Review of “Walt Disney: The Triumph of the American Imagination” by Neal Gabler

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Walt Disney: The Triumph of the American Imagination

by Neal Gabler
851 pages
Vintage (Random House)
Published: October 2006

Walt Disney: The Triumph of the American Imagination” by Neal Gabler was published in 2006 and won the Los Angeles Times Book Prize for Biography. Gabler is an author, journalist and former film critic whose previous books include a biography of Barbra Streisand and a behind-the-scenes look at Hollywood. He is currently working on a biography of Edward Kennedy.

This biography of Walt Disney is one of two recent, compelling works reviewing the life of a man whose lasting impression on American culture is indisputable (the other being Michael Barrier’s 2007 “The Animated Man.”) Biography aficionados will quickly discover that Gabler’s hefty book – with 633 pages of text and about 200 pages of notes and bibliography – provides much to enjoy.

To suggest this book is built upon a foundation of impressive research seems an understatement. Every important moment of Walt’s early life appears to have been uncovered and, at times, it seems certain Gabler must have followed Disney through his entire life…and interviewed everyone who ever knew him.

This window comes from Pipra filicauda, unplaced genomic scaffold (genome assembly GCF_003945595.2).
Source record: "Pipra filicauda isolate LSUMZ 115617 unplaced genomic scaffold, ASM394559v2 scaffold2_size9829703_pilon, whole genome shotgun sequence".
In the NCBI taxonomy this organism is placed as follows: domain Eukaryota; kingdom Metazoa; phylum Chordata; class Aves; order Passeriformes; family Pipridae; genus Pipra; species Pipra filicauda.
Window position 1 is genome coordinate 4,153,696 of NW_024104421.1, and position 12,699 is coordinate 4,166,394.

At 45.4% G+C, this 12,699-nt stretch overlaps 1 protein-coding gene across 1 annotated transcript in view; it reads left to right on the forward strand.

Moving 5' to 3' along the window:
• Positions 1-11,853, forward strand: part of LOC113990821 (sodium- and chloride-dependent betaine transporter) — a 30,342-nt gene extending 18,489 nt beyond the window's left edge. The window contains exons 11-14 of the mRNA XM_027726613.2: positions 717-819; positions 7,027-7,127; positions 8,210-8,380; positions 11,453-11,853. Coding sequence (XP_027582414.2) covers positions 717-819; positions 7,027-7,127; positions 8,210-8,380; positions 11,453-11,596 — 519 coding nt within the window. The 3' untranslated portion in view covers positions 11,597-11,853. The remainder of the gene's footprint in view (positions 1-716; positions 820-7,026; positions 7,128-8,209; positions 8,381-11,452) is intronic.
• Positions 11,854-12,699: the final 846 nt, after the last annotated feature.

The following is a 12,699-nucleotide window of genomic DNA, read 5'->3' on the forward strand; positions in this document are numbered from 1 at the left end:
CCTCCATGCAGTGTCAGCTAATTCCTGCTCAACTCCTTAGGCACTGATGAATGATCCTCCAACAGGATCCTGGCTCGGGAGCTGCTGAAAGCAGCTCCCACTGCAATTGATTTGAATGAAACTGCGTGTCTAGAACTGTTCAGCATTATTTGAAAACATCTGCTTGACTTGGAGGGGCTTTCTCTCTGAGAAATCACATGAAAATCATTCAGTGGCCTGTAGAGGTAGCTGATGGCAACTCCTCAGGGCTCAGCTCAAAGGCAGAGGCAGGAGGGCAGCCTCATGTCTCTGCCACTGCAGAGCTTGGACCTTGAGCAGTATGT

Like many talented and highly-driven individuals, Walt Disney was a far more complex person than is generally appreciated and this biography adroitly captures his multifaceted (and occasionally unpleasant) personality.  Gabler also offered me something slightly unusual: a reading experience where I frequently found myself slowing my pace in order to more fully savor the literary journey.

From an engrossing introduction to coverage of the early days of the Disney Brothers Studio to a surprisingly interesting exploration of motion picture technology and, finally, to the consummation of Disney’s dream of building a theme park, Gabler’s book offers an impressive balance of insight, erudition and accessibility.

But fastidious detail and insight is not just one of this book’s great gifts, it is also the biography’s primary vice. Coverage of some topics is far more meticulous than many readers will desire, including the mechanics of Disney’s third-party business arrangements, minutiae relating to contracts and negotiations, blow-by-blow accounts of various hassles encountered during film production…

While the detail is undoubtedly enlightening, encyclopedic coverage of all events great and small will strike many as unnecessary and, quite possibly, tedious. So although this author seems to possess biographer Robert Caro’s penchant for unusually attentive and vigilant research, he also demonstrates a similar gift for garrulous gab.

Overall, however, Neal Gabler’s “Walt Disney” is a methodical, revealing and often engrossing look at a fabulously creative and complicated individual. But rather than convincing me I have no cause to read Michael Barrier’s contemporaneously-published biography of Disney, this book (to its credit) convinced me I would be crazy not to.

Overall rating: 4¼ stars